Ua hala na makahiki he hookahi haneri iwakalua kumalima, 1894 / 2019.

Ka Hoolauwili a na Enemi.

I keia wa a kakou e noho nei, ke hoomaopopo nei makou i ka hooko o ka lahui i keia olelo hemolele, i hoikeia ia Paulo penei: “Aole oia wale no, ke hauoli nei  no hoi kakou iloko o na popilikia; ke ike nei, e hana ana ka popilikia i ke ahonui; a o ke ahonui i ka hoao ana; a o ka hoao ana i ka manaolana.” Rom. 5: 3, 4. Continue reading

Stone image is found, and half a story is not a whole story! 1847.

Thing of the olden days awakened.

On the past 31st of March, I heard there were some people searching  for the stone image, and the name of that stone is Kanepohakaa. These are the names of the people, Palaha and Nawaiahu. Nawaiahu went to get Palaha. He said, “Get…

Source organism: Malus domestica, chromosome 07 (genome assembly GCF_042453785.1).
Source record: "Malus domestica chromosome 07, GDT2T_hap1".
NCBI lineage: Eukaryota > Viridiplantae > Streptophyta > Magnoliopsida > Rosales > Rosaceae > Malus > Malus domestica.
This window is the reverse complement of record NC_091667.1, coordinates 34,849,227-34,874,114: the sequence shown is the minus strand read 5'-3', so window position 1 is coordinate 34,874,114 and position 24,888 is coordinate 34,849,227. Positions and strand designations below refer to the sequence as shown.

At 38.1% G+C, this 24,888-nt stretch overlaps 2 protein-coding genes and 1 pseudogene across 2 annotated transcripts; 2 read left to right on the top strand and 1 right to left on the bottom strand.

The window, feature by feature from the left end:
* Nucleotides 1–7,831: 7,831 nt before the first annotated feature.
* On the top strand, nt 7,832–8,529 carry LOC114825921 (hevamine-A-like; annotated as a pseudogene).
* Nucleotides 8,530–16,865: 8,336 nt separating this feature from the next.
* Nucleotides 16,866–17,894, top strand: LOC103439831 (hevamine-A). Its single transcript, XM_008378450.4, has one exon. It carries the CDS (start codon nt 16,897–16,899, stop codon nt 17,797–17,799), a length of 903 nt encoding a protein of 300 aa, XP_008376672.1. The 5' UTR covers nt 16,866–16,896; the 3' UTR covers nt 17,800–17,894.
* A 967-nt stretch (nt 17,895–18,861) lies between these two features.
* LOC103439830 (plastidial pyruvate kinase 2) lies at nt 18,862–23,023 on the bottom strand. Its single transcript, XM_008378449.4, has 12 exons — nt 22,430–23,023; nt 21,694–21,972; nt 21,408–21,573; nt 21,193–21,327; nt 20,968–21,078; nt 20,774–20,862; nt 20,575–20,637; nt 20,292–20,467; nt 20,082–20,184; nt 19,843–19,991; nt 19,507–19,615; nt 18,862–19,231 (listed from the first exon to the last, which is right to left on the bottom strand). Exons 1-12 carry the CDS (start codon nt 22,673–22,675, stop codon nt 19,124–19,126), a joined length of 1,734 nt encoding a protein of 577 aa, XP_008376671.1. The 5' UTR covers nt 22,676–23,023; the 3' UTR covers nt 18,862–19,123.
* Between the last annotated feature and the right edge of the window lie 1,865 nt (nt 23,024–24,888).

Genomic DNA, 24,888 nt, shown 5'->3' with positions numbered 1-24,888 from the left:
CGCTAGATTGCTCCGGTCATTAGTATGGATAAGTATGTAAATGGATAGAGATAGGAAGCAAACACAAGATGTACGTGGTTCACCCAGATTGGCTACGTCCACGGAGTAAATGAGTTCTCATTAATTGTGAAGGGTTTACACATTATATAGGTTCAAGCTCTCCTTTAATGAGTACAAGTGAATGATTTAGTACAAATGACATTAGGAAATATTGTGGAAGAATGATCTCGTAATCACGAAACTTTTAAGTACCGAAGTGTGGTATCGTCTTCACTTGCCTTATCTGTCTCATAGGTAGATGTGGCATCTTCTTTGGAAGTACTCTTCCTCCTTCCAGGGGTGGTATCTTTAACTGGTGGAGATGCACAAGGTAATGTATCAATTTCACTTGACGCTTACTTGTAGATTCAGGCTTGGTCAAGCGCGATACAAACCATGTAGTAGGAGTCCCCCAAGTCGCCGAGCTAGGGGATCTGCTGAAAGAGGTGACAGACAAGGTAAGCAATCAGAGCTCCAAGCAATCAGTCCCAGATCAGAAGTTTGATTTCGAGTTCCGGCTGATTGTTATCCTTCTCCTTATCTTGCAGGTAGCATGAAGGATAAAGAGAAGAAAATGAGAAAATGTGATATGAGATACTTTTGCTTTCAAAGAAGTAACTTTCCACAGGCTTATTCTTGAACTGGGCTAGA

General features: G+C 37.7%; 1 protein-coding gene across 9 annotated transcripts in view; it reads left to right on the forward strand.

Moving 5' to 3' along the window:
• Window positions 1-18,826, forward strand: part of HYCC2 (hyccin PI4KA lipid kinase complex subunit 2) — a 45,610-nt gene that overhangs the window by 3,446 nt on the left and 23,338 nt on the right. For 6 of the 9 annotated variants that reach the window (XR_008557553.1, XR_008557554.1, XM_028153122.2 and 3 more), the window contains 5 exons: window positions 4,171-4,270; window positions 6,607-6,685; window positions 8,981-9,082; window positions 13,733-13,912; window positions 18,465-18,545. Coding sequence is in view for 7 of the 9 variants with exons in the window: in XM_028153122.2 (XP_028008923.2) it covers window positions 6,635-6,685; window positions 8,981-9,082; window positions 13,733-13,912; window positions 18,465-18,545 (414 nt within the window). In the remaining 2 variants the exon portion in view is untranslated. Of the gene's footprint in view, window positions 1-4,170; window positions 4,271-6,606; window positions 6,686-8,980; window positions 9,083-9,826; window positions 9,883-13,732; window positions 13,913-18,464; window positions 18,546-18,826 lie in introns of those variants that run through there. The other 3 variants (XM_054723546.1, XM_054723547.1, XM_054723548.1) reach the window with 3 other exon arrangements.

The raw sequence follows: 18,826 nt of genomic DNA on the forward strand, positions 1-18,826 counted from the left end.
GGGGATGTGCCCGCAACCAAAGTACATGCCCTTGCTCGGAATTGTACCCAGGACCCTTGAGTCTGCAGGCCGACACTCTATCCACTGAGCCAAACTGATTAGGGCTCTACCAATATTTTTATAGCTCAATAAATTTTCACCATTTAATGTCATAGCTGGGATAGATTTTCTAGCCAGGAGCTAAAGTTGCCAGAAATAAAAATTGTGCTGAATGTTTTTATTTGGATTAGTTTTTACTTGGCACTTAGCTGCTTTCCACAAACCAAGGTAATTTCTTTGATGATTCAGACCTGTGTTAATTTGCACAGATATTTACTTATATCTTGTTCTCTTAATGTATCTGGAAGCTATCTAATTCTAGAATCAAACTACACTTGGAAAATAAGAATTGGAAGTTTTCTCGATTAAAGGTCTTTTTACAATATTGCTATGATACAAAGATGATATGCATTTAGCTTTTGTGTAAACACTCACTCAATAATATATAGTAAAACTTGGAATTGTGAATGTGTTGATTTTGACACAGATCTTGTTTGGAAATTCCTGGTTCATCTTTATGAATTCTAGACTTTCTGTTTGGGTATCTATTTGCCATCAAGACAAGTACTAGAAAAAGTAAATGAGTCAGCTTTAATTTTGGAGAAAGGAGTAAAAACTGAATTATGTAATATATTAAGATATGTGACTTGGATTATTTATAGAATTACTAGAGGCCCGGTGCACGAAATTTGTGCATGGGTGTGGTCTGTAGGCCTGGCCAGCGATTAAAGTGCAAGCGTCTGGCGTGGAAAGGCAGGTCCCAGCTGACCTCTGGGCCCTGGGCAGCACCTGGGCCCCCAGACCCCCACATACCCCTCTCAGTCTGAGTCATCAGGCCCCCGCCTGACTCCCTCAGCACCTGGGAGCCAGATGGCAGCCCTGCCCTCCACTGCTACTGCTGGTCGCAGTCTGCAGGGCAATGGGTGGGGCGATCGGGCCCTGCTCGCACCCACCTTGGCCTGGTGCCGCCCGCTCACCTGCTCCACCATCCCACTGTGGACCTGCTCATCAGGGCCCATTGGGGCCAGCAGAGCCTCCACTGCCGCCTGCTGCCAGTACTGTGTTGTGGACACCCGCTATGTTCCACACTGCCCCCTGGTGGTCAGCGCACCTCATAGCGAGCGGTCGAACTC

(Elele, 8/7/1847, p. 70)

Elele_8_7_1847_70

Ka Elele, Buke 3, Pepa 9, Aoao 70. Augate 7, 1847.

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Kalaipahoa, and “Hawaiian Art,” 1941.

HAWAII’S WOODEN GODS GOOD POLYNESIAN ART

Huc M. Luquiens Appreciates Carved and Feathered Deities of Ferocious Mien and Lost Symbolism

By LORIN TARR GILL

“If we were forced to choose a single specimen to represent the characteristic art of Polynesia, it might well be one of the extraordinary wooden gods of Hawaii,” Huc Luquiens, assistant professor of art at the University of Hawaii, asserts in his paper on “Hawaiian Art,” soon to be published by the Bishop museum. Continue reading

On Kalaipahoa, 1931.

POISON GOD BURNED

Hilo, Hawaii, July 6, 1931.

Editor, The Star-Bulletin.

Sir: In your issue of July 4, 1931, there appears a picture of an old Hawaiian wooden idol  under which it was stated that it was believed to be the poison-god Kalaipahoa. Continue reading